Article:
“What strikes me now is how much of the painful past we have yet to confront, even when we love one another and think that we know one another. So much of what agonizes and divides us remains unacknowledged… We are runaway slaves from our own past and only by turning to face the hounds can we find our freedom beyond them.” Timothy B. Tyson, Blood Done Sign My Name: A True Story
“The Citadel’s mission is to educate our students in a disciplined and intellectually challenging environment, so that they develop into principled leaders instilled with our core values of honor, duty, and respect. Especially in these trying times here in the U.S. and societies around the world, we believe it necessary to renew our commitment to this position by joining the larger international movement of colleges and universities confronting past entanglements in human bondage and racism. The Citadel’s founding is tied to slavery and, like the Universities Studying Slavery, we support the consortium’s ongoing study of that history and its impact on our society today.” Connie Ledoux Book, Citadel Provost (2017)
Within our state, the Universities Studying Slavery program includes the University of South Carolina, Clemson University, the College of Charleston and Furman University. Beyond, its members include Brown, Columbia, Georgetown, and Wake Forest Universities, as well as the Virginia Military Institute and the Universities of North Carolina, Mississippi, and Virginia.
Our research efforts are still in their early stages but a general outline of The Citadel’s story is clear. The Citadel is located in the heart of Charleston, a port city through which roughly forty percent of enslaved persons entering North America passed. As such, historians have described Charleston as the “Black Ellis Island.” The Citadel was originally established as an arsenal by the state of South Carolina in the immediate aftermath of Denmark Vesey’s aborted slave insurrection in 1822. Its purpose was to support “a Competent Force to Act as a Municipal Guard for the Protection of the City of Charleston and its vicinity” (City of Charleston Ordinance No. 2276). Twenty years later, it was converted into a military academy whose white students earned a college education while simultaneously safeguarding the weapons stored there to defend the city “in times of alarm, invasion, or insurrection” (Board of Visitors minutes, 1843, p. 10). The school originally had two locations: the Citadel in Charleston and the Arsenal in Columbia, South Carolina. Both campuses operated from 1843, when classes were first held, until 1865, when much of the Arsenal was burned and Federal troops occupied the Charleston location. The Citadel reopened in Charleston in 1882.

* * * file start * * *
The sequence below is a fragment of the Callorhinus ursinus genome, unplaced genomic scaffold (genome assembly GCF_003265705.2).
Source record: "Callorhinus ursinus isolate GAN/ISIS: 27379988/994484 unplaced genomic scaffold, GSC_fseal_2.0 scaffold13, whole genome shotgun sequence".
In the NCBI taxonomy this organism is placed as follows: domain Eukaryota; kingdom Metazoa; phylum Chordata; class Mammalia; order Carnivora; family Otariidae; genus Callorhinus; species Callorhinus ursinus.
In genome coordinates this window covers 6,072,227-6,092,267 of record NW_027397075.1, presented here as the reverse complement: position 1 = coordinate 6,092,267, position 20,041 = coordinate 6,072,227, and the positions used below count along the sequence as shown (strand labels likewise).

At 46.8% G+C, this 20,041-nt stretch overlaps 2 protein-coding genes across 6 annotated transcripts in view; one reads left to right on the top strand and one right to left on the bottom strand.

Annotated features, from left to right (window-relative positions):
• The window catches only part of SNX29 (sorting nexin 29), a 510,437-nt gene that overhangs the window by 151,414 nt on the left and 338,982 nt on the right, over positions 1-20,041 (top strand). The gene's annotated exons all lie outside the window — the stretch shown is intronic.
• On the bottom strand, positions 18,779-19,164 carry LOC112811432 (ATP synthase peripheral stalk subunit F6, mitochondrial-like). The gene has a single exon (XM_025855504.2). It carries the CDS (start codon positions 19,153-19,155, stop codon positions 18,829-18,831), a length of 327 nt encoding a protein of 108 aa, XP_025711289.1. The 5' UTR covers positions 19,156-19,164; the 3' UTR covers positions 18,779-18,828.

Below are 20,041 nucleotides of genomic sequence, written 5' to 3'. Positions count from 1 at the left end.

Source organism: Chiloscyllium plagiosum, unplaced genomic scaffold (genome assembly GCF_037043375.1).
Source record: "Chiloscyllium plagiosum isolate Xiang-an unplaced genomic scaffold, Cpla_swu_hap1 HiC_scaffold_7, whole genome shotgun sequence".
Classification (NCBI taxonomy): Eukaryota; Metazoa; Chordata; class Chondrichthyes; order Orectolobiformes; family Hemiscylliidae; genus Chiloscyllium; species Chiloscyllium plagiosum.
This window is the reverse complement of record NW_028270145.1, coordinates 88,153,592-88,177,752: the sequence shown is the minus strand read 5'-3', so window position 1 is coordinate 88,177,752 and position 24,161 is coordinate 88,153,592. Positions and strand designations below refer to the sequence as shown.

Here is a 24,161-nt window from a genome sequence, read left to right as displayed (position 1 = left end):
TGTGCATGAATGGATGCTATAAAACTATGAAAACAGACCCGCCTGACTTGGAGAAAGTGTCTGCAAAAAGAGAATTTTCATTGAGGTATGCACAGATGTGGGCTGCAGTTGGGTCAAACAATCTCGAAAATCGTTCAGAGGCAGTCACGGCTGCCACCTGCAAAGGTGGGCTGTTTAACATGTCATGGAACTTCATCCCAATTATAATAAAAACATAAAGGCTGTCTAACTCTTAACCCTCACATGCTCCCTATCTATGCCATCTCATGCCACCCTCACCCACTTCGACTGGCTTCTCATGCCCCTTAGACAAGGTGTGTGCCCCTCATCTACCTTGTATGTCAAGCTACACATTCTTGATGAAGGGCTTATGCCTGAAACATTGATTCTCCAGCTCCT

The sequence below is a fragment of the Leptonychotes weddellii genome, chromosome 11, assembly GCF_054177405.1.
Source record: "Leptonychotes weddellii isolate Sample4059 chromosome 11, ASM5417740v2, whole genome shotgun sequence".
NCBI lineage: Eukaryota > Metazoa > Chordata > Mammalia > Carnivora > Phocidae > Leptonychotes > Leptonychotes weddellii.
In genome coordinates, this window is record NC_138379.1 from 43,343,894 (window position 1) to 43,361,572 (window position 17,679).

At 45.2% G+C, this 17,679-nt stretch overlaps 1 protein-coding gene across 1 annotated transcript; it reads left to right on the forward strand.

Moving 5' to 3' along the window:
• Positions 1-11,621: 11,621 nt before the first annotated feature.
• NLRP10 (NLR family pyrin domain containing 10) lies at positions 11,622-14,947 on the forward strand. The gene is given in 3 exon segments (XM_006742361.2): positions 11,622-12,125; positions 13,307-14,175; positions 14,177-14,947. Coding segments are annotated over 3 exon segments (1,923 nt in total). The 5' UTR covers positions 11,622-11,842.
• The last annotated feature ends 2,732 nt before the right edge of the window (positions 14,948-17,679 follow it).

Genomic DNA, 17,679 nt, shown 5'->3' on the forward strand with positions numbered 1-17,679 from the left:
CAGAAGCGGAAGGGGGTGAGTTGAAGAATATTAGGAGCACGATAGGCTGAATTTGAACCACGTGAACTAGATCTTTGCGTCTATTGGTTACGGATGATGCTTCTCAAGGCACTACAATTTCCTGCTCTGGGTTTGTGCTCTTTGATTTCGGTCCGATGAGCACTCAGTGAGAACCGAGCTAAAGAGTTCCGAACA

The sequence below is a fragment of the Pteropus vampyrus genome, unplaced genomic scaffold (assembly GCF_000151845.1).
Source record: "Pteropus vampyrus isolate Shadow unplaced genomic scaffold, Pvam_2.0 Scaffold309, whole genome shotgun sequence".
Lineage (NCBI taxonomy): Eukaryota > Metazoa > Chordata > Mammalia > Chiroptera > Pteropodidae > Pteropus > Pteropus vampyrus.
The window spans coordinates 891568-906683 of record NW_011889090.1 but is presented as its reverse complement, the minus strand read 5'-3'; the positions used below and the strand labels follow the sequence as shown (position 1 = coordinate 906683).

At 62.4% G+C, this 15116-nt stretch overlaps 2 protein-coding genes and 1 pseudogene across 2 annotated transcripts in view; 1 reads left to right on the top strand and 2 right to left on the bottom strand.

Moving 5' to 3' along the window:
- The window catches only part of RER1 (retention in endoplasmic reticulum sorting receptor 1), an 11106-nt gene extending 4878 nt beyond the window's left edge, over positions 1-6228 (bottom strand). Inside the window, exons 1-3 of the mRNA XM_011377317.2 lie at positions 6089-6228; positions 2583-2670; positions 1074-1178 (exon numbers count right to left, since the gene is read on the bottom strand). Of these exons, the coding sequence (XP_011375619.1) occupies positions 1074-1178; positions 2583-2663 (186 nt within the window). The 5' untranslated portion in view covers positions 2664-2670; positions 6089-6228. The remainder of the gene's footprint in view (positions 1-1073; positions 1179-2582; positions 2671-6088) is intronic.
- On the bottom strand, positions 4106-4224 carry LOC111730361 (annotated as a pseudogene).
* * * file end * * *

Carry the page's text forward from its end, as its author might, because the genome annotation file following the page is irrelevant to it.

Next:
The Citadel under occupation, circa 1870
What was The Citadel’s specific relationship to slavery during those first twenty-two years? The Slave Schedule of the Federal Census of 1850 lists five male black slaves at the Military Academy, a name by which The Citadel was known. Members of The Citadel community, including individual administrators, faculty and students, were members of South Carolina’s slaveholding class. Many of them participated directly in the events that triggered the beginning of the bloodiest war in American history, a war whose root cause was slavery.
1850 Federal Slave Schedule, Charleston County
This project seeks more specific information about the lives, thoughts, and actions of individuals who were part of The Citadel community and how these individuals affected and were affected by the peculiar institution. It is our hope that the fruits of this research, which will be shared online, will further the conversation within our community beyond abstractions to a serious consideration of the place of slavery and race relations in The Citadel’s past and the impact of their legacy today. It is also our hope that the combined results of the research conducted by the Universities Studying Slavery consortium will produce a richer, deeper, and more complete understanding of the history of our United States of America.
Bo Moore, Dean of the School of Humanities & Social Sciences
Amanda Mushal, Associate Professor, Department of History
Felice Knight, Visiting Assistant Professor, Department of History
Tessa Updike, Archivist, Daniel Library